The pro-housing advocacy group Sightline sent a letter to Mayor Bruce Harrell and the council last week that warned about the regressive effects of existing impact fees in Oregon, where they’re called System Development Charges. Noting that scarce housing markets are likely to make impact fees “fall on renters and new homebuyers,” Sightline cited research that concluded: “Homebuyers and renters in tight housing markets likely bear a greater share of SDC costs than landowners.”

An impact fee on non-development—as opposed to a tax on development—makes sense because you can see the harsh impact of Seattle’s restrictive, status quo zoning laws every day: Gentrification, rising rents, and development that’s clustered along busy, polluted arterial streets.

The Oregon data also concluded that fees kill development (rather than raising any money from it). Sightline’s cautionary letter to Mayor Harrell and the council goes on to argue that impact fees put a disproportionate burden on affordable housing. In Oregon, they wrote, “smaller entry-level homes, lower-cost middle housing and apartments, and communities with weaker markets are disproportionately affected by SDCs. High-end single-family detached housing is generally impacted least.”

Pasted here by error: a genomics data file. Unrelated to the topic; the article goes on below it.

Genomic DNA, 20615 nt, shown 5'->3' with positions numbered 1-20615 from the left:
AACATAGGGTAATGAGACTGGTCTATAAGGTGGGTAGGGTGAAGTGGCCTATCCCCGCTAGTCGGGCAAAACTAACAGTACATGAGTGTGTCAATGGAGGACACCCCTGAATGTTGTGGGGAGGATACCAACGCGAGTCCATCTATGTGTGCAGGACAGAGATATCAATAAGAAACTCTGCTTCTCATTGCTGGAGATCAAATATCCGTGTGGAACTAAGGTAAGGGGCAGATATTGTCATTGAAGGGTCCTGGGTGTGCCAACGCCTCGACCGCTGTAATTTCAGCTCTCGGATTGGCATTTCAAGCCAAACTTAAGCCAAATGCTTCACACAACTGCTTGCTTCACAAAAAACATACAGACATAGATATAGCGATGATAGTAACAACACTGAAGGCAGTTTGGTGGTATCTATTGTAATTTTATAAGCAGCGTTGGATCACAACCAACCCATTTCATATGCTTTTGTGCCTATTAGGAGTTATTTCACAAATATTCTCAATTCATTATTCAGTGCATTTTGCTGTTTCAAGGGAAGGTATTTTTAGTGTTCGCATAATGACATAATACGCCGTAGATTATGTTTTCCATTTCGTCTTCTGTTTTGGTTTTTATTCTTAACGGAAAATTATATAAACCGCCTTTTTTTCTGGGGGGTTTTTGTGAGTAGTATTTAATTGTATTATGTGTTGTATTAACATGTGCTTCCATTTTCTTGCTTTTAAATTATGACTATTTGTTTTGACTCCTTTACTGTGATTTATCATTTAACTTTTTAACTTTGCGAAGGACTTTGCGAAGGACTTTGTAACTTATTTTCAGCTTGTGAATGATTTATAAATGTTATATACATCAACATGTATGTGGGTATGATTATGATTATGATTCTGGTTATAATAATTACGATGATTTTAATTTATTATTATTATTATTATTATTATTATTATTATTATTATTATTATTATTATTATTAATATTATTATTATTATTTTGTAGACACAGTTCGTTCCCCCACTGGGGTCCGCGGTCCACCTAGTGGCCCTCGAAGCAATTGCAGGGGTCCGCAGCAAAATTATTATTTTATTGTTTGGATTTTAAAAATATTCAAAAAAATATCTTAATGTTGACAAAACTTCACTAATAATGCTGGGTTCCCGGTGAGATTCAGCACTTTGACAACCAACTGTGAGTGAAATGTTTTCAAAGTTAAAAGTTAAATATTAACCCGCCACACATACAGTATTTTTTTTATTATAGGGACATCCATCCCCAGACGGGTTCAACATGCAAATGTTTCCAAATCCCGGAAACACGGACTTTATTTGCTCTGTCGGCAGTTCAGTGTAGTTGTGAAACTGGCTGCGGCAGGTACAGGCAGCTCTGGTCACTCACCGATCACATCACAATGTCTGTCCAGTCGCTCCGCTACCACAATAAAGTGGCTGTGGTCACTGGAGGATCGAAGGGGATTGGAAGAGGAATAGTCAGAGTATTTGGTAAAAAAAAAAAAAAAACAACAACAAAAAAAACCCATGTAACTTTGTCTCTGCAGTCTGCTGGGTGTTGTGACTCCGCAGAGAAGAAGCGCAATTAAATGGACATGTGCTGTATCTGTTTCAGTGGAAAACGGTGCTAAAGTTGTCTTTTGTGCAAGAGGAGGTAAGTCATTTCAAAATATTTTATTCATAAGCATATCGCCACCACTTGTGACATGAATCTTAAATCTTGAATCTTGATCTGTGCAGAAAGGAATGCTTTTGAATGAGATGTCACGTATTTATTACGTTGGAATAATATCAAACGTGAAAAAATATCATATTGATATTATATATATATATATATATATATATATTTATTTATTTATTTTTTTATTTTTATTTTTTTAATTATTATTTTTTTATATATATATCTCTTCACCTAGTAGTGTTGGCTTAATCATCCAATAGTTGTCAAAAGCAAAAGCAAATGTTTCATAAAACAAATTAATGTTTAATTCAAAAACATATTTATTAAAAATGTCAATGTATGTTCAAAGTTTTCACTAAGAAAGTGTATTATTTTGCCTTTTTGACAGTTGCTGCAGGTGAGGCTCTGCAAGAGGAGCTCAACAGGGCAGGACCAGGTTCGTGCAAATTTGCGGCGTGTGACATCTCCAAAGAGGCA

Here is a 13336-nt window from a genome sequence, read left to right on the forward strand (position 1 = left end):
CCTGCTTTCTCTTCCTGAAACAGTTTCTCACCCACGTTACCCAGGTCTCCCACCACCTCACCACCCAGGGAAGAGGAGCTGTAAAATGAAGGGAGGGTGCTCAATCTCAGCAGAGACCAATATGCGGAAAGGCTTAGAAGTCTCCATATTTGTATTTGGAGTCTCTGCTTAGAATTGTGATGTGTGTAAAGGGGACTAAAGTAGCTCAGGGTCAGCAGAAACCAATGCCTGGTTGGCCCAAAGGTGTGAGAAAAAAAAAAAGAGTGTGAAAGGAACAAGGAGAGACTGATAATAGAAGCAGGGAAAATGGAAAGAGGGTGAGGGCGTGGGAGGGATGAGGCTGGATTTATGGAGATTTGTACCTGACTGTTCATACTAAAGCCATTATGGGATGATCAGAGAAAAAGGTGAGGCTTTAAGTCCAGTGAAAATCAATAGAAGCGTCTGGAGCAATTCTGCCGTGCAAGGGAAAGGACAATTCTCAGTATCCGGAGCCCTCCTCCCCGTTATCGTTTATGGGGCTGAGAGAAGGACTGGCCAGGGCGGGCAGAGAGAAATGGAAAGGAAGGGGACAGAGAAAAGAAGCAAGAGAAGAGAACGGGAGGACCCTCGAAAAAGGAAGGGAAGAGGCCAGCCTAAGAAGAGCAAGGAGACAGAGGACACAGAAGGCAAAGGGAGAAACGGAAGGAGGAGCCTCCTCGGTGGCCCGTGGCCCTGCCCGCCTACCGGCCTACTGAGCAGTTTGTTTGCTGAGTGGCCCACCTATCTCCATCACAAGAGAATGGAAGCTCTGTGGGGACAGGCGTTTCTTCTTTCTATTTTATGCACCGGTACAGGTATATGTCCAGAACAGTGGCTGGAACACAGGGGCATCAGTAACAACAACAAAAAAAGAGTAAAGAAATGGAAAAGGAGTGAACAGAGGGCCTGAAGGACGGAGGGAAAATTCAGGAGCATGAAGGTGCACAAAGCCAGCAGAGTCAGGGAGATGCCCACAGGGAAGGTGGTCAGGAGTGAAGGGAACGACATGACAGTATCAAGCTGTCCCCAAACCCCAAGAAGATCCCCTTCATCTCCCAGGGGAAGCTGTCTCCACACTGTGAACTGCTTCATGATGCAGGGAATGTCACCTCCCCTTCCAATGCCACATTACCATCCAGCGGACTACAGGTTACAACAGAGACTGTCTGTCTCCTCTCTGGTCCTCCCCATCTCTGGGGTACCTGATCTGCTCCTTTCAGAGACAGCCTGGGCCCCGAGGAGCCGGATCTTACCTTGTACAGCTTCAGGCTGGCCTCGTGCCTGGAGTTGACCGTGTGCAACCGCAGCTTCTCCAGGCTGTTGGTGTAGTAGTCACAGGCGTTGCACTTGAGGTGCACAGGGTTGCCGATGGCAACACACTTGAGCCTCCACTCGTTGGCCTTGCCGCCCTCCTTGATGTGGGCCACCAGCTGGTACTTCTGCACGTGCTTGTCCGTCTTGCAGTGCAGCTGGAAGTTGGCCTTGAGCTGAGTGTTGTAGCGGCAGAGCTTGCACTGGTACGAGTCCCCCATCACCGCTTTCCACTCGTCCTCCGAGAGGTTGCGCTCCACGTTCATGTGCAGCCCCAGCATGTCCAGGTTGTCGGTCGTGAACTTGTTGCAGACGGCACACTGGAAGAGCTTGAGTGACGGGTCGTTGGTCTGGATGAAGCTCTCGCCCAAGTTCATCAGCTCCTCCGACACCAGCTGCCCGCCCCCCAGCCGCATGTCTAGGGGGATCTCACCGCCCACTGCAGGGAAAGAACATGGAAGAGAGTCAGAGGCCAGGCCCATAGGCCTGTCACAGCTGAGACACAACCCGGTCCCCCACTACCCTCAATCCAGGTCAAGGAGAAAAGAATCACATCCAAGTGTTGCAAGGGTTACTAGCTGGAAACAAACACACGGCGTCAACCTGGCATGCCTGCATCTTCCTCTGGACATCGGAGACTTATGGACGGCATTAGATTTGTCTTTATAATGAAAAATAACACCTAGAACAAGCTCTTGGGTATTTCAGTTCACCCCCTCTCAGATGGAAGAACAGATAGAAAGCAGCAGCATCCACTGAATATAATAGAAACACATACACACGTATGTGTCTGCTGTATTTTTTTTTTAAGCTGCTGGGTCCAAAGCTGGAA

Conversely, an impact fee on non-development—as opposed to a tax on development—makes sense because you can see the harsh impact of Seattle’s restrictive, status quo zoning every day: Rising rents; gentrification; development clustered along busy, polluted arterials (about the only place where developers can build dense housing). The regressive status quo forces renters to bear the carcinogenic brunt of the car culture that our suburban-style homeowner zoning promotes; and, because bus routes don’t pencil out in the vast majority of our low-slung city, we’re stuck with an inefficient transit system. Indeed, the best thing we could do for transit isn’t levying a tax on development, but adding more development that would support robust transit.